Do not use this time to judge the opportunity. Use this time to sell yourself. Focus on providing good answers to the interviewer's questions and asking good questions of them. Evaluate the opportunity a few hours after you have left and have had a chance to digest the experience.
If this were a slow dance, the interviewer should lead. Let the interviewer drive the process. Do things like ask if it is okay to take notes, or take a pause before answering a question to make sure that the interviewer has finished asking the question (and to give yourself a moment to think before you respond).
While you should not use this time to evaluate the opportunity, it is advisable to ask a handful of questions that will provide you with information for when you are later deciding if this is the right move for you. Ask good questions. If you do not ask any questions it may make the interviewer think that you don't care.
Most of your compatibility with the company and the role is determined by how you look and how you sound. Try to make your answers concise. Make sure that you are actually answering the interviewer's questions instead of going off on a tangent about something else. Dress appropriately for the interview. This may mean something different depending on your geographical location. For example, appropriate dress for East Cost interviews is usually business formal, while appropriate dress for West Coast interviews is often more casual. Ask you recruiter if you are uncertain of how formal the setting will be.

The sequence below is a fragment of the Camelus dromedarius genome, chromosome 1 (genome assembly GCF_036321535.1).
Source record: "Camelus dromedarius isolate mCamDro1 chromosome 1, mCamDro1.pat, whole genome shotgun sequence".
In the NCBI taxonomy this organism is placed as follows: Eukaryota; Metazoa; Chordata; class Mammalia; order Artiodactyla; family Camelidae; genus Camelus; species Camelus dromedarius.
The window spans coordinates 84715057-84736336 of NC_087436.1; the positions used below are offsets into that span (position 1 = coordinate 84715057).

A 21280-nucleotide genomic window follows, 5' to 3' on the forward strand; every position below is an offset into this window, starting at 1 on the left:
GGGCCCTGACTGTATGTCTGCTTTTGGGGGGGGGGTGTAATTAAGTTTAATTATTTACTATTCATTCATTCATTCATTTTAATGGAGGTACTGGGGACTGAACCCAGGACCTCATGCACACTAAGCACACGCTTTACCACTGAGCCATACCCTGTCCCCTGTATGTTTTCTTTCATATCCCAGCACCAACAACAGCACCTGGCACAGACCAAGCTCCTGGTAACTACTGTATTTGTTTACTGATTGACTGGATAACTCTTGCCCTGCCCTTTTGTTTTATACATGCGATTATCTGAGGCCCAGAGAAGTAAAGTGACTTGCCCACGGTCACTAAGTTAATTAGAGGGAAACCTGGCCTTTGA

Enthusiasm may separate you from the rest of the talent pool. Some say that you are judged during the first two minutes of an interview, while others say that it is the first ten minutes. In either case, enthusiasm about the role and the company always makes for a good impression.
Last but not least, don't panic! Don't be so nervous that you are robotic. The interviewer wants to get to know you and to have a real conversation with you. Any interviewer who has been properly trained will sense if you are just telling them what you think they want to hear. Always be honest, but remember not to say anything
Yes, I intentionally left off any mention of having a strong handshake. A strong handshake will do you no good if you show up in a wrinkled shirt and spend your time talking over the interviewer. While it is a good way to start things off, a strong handshake is highly overrated.